Sree has a question for Naeem: Tell us about the impact from the Bush admin on civil liberty issues and issues affecting the Muslim Community. Naeem says a lot of it depends on rumored cabinet shuffles--rumored departees include Colin Powell, Donald Rumsfeld and John Ashcroft, the last being the most relevant to immigrant rights. Activists are disheartened but say they want to keep up the pressure. A lot depends on Iraq--if it gets worse, US-Muslim relations will worsen. Another terrorist event would also be a problematic, and notes the recent murder of a Dutch filmmaker and the Dutch response (creating a risk list of immigrants?). (International Herald Tribue article on 8 arrests made in the death of filmmaker Theo Van Gogh.)
Sanjay says it's possible Ashcroft might leave for health reasons but that it's likely he'd be traded in for someone of the same idealogical bent--Ashcroft's idealogy being too important to Bush's core supporters.
Fahd says that the Pakistani American community as a whole is dissappointed but still wants to flex its muscles. He notes that there are plenty of closet Pakistani Republicans to whom Bush actually looks good on issues like gay marriage.
Any reflections on why Democrats are more popular in India? Teresita says there is something to the idea that Democrats are more friendly to India--it was Republicans who signed up Pakistan for cold war alliances. She says the Indian National Security establishment concluded that since Bush wasn't too attached to non-proliferation, he would be easier to work with.
Sree asks Aziz to represent for Sri Lanka. Aziz says that, like all of South Asia, the people had some animosity towards Bush because of Iraq. But he points out that Deputy Secretary Armitage has worked hard on the peace process in Sri Lanka, so that on the policy level the Sri Lankan government does feel that the US is engaged with Sri Lanka. So even though the profile of Sri Lanka hasn't been raised in the media, at the government level a lot of stuff is happening with trade and peace process.
Teresita, former ambassador to Sri Lanka, says that the peace process in Sri Lanka isn't a function of any changes here as much as it is a function of its own momentum. Her worry is that if it slows down the US will not have the will to put more energy into it. The second issue in Sri Lanka is that the current government is very reliant on communist-leaning parties. Aziz notes that West Bengal's communist government is still aggressively courting foreign investment but Teresita says that WB's communism is of a more symbolic brand.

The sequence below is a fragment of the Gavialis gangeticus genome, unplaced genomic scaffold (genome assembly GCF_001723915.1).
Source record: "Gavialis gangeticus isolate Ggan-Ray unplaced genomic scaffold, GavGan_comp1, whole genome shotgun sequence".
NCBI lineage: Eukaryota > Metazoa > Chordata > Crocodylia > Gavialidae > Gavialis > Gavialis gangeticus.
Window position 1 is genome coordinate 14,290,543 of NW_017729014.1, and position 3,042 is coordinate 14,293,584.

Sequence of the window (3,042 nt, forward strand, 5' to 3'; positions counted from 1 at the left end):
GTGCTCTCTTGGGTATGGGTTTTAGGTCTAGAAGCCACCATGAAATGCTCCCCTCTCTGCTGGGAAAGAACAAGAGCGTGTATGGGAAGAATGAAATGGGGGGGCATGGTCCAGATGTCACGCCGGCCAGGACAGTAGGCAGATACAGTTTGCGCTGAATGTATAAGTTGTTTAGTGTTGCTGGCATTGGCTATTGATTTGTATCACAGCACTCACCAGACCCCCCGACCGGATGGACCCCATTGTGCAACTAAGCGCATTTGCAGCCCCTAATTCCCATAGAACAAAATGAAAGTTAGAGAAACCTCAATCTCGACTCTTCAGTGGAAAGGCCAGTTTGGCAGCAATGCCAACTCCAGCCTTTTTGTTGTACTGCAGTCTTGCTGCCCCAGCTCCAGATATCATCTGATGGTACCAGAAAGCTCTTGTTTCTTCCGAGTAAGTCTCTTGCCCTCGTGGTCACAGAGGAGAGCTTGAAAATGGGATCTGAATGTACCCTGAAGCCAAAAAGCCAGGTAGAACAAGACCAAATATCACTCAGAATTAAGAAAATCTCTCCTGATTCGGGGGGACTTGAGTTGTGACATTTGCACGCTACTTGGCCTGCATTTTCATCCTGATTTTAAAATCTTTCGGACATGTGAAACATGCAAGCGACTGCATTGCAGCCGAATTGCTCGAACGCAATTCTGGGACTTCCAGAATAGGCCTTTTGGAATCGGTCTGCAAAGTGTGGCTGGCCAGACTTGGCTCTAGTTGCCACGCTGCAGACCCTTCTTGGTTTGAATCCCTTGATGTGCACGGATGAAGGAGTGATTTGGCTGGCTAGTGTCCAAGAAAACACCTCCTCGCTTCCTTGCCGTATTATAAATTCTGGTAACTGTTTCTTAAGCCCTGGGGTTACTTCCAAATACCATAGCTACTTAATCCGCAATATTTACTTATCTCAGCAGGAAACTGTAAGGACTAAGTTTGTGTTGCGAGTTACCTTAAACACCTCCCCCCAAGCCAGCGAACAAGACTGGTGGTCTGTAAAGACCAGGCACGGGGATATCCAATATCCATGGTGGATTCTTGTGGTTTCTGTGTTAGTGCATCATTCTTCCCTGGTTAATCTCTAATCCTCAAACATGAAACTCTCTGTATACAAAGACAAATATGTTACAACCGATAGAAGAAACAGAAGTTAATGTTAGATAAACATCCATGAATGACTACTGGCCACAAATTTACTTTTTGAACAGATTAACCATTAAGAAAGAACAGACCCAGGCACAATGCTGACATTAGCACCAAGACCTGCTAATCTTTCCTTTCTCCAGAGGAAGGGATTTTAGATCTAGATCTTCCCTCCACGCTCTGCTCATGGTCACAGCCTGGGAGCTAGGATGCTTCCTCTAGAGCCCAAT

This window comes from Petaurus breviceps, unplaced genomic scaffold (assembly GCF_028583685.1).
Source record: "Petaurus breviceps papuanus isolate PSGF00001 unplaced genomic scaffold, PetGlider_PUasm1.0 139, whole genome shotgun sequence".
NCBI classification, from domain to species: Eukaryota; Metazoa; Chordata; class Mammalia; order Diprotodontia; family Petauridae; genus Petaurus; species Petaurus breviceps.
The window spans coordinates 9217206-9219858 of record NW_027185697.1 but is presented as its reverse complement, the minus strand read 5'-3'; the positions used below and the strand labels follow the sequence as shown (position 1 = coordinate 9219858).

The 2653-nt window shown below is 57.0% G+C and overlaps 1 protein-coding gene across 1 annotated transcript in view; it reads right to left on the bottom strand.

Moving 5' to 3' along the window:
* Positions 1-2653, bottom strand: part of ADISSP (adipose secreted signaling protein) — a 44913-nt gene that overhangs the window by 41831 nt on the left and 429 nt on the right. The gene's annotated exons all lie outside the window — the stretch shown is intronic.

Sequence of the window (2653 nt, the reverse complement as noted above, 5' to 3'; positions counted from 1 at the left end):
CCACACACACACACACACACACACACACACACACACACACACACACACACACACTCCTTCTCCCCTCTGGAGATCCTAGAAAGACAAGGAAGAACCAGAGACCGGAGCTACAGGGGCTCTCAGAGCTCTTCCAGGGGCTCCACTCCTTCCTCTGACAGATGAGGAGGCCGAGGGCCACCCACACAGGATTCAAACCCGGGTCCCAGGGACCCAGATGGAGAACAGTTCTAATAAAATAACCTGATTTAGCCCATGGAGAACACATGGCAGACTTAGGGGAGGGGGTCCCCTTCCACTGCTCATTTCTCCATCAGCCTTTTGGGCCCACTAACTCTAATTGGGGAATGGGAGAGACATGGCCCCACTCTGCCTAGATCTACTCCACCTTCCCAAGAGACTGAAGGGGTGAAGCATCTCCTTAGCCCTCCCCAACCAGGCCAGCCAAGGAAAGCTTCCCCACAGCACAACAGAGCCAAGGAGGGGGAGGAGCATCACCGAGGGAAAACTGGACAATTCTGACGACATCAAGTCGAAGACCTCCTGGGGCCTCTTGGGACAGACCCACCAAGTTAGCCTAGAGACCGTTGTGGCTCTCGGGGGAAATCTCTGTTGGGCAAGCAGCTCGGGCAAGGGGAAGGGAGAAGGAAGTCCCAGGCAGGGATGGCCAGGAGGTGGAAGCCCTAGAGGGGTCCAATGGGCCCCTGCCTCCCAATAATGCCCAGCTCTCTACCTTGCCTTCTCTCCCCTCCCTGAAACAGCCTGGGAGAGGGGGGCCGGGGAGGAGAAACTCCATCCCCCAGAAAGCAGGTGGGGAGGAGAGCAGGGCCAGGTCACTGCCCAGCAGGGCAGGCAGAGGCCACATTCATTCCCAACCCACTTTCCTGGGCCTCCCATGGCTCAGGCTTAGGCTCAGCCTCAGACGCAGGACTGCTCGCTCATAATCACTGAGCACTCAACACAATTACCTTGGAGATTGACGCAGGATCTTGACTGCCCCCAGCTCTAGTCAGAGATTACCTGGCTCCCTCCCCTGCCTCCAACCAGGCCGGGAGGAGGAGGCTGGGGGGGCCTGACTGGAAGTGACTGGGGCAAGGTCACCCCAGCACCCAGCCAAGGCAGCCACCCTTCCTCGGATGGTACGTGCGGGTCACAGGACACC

Sanjay is talking about outsourcing and how it dissipated as a campaign issue, and that as economy warms up businesses may become more aggressive about asking for more visas. Teresita notes that most of the political movement on outsourcing is actually at the state legislative issue. Fahd says that Pakistani applications for student visas have dropped sharply. Pakistani students are forgoing the option of coming to the US because the visas are harder to get, there is a perception of discrimination, and they have increasingly better opportunities in Pakistan. Aziz says there is some effect on Indian visas, citing school administrators complaining to Sen. Lugar about a loss in applicants. Aziz thinks that outsourcing is decreasing the need for H1-B visas, but Teresita points out that the quotas for 2005 were filled on the first day.
Phillip says that there's a big story in the decrease of Visa applicants, since strong relations between South Asia and America have been primarily built on the exchange of peoples.
Varun wants to emphasize that South Asian candidates are getting smarter and gaining momentum.
Teresita says that South Asia in general and India in particular are getting more attention from the US government than at any time previously in her 30-year South Asian career. She also notes that South Asian representation in the American electorate is only going to increase.
Sanjay says a lot of members of Congress will be going to India now, and that people should keep an eye on Medica tort-reform.
Phillip: He's seen a lot of South Asian Americans who are politically active without running for office--working in government, as activists, and raising money. He thinks our current policy towards South Asia is getting increasingly sophisticated and nuanced, and hopes it will stay that way and not revert back to Cold War simplicity.
Fahd says that Pakistani Americans are getting more and more involved in the mainstream "The Pakistani community here in America is finally coming of age." The next four years are crucial to how Pakistan moves forward, and he hopes that Bush will help Pakistan really turn things around and perhaps emerge as a more progressive country and a leader in the Muslim world.
Aziz echoes Teresita's views. He says the Indian American community will be looking at the symbolic value of a visit to India, and to a high level, non Assistant-Secretary, sub-cabinet appoinment of an Indian American.
Sree thanks the panelilsts and PR Newswire, and wants to do more of these. Please visit SAJA.org. Remember, a talk with Bobby Jindal is coming up. And he just got cut off.
Okay folks, that's all for now. I'll come back in the afternoon, clean this up, and add links. I apologize for typos and mispellings of names in the mean time. Thanks for playing! Please leave comments!
Click here to access the audio archive.